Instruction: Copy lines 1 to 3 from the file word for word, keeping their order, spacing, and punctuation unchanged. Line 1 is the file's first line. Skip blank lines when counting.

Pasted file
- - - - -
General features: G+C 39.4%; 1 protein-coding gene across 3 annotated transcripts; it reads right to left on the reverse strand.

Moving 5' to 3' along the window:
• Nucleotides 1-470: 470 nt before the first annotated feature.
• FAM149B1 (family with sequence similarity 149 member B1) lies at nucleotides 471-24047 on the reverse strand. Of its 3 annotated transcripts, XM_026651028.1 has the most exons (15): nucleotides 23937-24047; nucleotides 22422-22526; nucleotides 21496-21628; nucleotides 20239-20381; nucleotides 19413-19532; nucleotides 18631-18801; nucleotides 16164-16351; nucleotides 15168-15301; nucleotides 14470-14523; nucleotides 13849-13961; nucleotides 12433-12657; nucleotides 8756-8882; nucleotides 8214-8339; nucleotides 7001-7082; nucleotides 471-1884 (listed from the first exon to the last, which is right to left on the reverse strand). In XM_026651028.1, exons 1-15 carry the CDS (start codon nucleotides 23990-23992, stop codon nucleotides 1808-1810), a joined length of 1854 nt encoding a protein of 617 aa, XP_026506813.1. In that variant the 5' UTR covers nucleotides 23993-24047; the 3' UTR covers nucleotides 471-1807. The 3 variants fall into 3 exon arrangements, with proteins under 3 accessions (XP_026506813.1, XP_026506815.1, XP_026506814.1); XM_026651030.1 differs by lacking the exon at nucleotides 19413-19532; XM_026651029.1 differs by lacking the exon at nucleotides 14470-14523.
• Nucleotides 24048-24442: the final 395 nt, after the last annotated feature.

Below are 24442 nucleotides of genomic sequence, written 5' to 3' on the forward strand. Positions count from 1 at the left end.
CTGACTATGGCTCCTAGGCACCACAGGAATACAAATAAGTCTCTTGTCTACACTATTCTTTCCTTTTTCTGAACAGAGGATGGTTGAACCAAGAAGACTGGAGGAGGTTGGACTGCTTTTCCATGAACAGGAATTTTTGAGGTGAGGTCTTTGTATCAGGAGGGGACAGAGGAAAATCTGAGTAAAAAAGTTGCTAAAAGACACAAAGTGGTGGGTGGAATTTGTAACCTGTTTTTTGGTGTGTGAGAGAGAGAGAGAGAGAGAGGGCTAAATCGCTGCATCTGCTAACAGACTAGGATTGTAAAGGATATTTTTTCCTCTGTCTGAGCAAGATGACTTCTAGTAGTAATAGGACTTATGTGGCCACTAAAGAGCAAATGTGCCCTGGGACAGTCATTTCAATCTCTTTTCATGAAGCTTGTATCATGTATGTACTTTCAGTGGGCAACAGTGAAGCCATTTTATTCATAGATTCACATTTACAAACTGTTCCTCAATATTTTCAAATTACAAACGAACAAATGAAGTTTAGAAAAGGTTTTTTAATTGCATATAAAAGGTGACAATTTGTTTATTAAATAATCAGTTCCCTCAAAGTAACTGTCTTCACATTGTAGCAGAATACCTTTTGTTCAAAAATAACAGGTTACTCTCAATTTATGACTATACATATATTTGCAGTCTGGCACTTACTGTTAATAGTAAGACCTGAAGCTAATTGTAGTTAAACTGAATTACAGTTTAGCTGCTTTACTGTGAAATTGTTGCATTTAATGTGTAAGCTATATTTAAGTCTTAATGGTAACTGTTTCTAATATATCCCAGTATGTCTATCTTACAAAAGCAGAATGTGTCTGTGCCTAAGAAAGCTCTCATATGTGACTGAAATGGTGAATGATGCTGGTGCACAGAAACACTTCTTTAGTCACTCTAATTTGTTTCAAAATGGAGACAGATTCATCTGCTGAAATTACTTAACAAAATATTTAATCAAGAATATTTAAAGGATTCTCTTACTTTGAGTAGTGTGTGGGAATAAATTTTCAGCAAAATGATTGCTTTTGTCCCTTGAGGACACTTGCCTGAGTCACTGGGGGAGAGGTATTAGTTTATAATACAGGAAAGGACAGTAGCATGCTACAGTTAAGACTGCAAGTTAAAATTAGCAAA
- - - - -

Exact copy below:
General features: G+C 39.4%; 1 protein-coding gene across 3 annotated transcripts; it reads right to left on the reverse strand.

Moving 5' to 3' along the window:
• Nucleotides 1-470: 470 nt before the first annotated feature.